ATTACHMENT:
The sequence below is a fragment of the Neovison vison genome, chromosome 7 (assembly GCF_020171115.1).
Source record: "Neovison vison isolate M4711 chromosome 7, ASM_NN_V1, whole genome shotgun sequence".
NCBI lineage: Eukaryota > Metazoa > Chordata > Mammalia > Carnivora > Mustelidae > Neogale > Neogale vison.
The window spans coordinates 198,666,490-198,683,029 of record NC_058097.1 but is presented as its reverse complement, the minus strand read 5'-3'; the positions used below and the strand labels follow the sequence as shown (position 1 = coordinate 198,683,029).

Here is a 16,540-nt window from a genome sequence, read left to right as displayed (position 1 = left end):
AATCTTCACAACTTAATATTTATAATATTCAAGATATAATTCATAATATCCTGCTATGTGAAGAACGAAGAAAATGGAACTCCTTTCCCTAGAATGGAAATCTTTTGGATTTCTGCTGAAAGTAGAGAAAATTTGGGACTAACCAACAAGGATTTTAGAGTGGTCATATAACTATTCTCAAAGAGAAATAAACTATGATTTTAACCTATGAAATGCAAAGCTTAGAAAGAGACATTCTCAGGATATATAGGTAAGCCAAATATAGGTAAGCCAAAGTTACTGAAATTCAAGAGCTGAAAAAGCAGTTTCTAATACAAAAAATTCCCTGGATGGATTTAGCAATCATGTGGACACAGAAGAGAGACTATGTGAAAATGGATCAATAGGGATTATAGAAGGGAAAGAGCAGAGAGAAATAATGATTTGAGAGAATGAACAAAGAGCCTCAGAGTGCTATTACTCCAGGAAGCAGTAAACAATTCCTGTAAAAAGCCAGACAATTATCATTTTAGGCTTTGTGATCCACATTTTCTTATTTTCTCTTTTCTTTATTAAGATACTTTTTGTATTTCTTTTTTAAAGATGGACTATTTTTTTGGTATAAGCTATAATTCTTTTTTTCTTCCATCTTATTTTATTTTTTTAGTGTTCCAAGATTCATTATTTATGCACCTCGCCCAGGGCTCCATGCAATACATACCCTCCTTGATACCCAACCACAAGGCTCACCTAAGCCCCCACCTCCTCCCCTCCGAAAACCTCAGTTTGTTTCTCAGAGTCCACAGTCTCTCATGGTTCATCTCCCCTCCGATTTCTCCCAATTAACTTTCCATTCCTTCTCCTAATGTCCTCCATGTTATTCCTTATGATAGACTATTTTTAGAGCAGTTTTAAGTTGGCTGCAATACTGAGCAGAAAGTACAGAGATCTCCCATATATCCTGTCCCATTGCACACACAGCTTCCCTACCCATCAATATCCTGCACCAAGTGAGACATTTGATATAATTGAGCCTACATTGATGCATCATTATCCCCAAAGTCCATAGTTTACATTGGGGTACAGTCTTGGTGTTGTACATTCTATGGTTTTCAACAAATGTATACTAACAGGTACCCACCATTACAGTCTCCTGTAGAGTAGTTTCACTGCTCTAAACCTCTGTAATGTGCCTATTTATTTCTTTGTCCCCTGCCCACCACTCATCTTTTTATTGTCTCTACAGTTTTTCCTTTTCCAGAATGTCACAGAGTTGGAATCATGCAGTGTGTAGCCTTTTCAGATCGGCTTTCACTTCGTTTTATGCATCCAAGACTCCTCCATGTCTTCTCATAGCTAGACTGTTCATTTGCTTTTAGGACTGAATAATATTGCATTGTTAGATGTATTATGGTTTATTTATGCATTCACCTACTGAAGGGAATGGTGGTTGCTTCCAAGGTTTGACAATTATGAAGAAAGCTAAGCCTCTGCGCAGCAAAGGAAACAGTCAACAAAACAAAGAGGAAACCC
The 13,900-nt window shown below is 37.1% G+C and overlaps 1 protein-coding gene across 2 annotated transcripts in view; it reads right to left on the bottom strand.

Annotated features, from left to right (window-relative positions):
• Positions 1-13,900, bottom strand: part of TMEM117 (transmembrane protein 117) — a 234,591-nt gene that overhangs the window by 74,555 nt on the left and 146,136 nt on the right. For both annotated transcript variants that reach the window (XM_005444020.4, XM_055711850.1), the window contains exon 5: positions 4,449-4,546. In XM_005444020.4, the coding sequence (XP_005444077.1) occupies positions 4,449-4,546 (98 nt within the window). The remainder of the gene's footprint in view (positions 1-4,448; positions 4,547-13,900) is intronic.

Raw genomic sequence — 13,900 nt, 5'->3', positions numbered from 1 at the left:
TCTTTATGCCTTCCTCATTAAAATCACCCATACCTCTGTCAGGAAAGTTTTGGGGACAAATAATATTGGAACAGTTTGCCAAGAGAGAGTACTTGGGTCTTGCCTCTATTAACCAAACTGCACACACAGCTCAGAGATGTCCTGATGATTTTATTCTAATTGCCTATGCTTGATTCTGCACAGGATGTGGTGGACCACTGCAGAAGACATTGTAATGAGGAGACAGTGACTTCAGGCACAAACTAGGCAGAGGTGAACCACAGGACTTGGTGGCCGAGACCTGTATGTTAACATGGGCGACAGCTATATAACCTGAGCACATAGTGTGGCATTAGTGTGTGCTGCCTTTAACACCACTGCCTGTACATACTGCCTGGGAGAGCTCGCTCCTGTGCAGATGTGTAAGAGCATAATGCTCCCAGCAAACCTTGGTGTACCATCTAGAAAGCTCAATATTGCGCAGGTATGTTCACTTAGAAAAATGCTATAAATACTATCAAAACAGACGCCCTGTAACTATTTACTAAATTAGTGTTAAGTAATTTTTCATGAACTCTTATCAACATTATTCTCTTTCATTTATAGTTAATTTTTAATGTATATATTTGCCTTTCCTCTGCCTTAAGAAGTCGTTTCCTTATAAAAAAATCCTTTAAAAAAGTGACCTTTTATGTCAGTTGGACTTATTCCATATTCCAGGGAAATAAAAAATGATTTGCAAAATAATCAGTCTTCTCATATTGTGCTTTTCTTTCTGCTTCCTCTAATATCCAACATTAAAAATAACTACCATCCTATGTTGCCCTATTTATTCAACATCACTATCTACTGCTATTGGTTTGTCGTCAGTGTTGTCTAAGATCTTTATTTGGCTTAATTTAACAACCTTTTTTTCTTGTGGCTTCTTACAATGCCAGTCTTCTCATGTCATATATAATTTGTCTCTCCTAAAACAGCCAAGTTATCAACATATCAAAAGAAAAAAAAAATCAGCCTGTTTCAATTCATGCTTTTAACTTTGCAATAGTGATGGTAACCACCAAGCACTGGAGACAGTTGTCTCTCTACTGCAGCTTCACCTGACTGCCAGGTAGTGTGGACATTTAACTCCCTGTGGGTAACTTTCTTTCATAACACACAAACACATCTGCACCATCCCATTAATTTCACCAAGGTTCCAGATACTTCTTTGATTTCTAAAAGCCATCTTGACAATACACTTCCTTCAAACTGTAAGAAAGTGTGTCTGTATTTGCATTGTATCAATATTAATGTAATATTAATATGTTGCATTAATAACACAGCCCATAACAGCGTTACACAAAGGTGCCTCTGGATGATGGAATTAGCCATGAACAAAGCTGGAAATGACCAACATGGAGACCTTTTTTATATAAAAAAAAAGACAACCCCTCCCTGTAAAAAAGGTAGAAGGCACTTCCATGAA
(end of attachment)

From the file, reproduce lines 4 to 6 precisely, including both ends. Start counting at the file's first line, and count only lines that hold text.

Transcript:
The window spans coordinates 198,666,490-198,683,029 of record NC_058097.1 but is presented as its reverse complement, the minus strand read 5'-3'; the positions used below and the strand labels follow the sequence as shown (position 1 = coordinate 198,683,029).

Here is a 16,540-nt window from a genome sequence, read left to right as displayed (position 1 = left end):
AATCTTCACAACTTAATATTTATAATATTCAAGATATAATTCATAATATCCTGCTATGTGAAGAACGAAGAAAATGGAACTCCTTTCCCTAGAATGGAAATCTTTTGGATTTCTGCTGAAAGTAGAGAAAATTTGGGACTAACCAACAAGGATTTTAGAGTGGTCATATAACTATTCTCAAAGAGAAATAAACTATGATTTTAACCTATGAAATGCAAAGCTTAGAAAGAGACATTCTCAGGATATATAGGTAAGCCAAATATAGGTAAGCCAAAGTTACTGAAATTCAAGAGCTGAAAAAGCAGTTTCTAATACAAAAAATTCCCTGGATGGATTTAGCAATCATGTGGACACAGAAGAGAGACTATGTGAAAATGGATCAATAGGGATTATAGAAGGGAAAGAGCAGAGAGAAATAATGATTTGAGAGAATGAACAAAGAGCCTCAGAGTGCTATTACTCCAGGAAGCAGTAAACAATTCCTGTAAAAAGCCAGACAATTATCATTTTAGGCTTTGTGATCCACATTTTCTTATTTTCTCTTTTCTTTATTAAGATACTTTTTGTATTTCTTTTTTAAAGATGGACTATTTTTTTGGTATAAGCTATAATTCTTTTTTTCTTCCATCTTATTTTATTTTTTTAGTGTTCCAAGATTCATTATTTATGCACCTCGCCCAGGGCTCCATGCAATACATACCCTCCTTGATACCCAACCACAAGGCTCACCTAAGCCCCCACCTCCTCCCCTCCGAAAACCTCAGTTTGTTTCTCAGAGTCCACAGTCTCTCATGGTTCATCTCCCCTCCGATTTCTCCCAATTAACTTTCCATTCCTTCTCCTAATGTCCTCCATGTTATTCCTTATGATAGACTATTTTTAGAGCAGTTTTAAGTTGGCTGCAATACTGAGCAGAAAGTACAGAGATCTCCCATATATCCTGTCCCATTGCACACACAGCTTCCCTACCCATCAATATCCTGCACCAAGTGAGACATTTGATATAATTGAGCCTACATTGATGCATCATTATCCCCAAAGTCCATAGTTTACATTGGGGTACAGTCTTGGTGTTGTACATTCTATGGTTTTCAACAAATGTATACTAACAGGTACCCACCATTACAGTCTCCTGTAGAGTAGTTTCACTGCTCTAAACCTCTGTAATGTGCCTATTTATTTCTTTGTCCCCTGCCCACCACTCATCTTTTTATTGTCTCTACAGTTTTTCCTTTTCCAGAATGTCACAGAGTTGGAATCATGCAGTGTGTAGCCTTTTCAGATCGGCTTTCACTTCGTTTTATGCATCCAAGACTCCTCCATGTCTTCTCATAGCTAGACTGTTCATTTGCTTTTAGGACTGAATAATATTGCATTGTTAGATGTATTATGGTTTATTTATGCATTCACCTACTGAAGGGAATGGTGGTTGCTTCCAAGGTTTGACAATTATGAAGAAAGCTAAGCCTCTGCGCAGCAAAGGAAACAGTCAACAAAACAAAGAGGAAACCC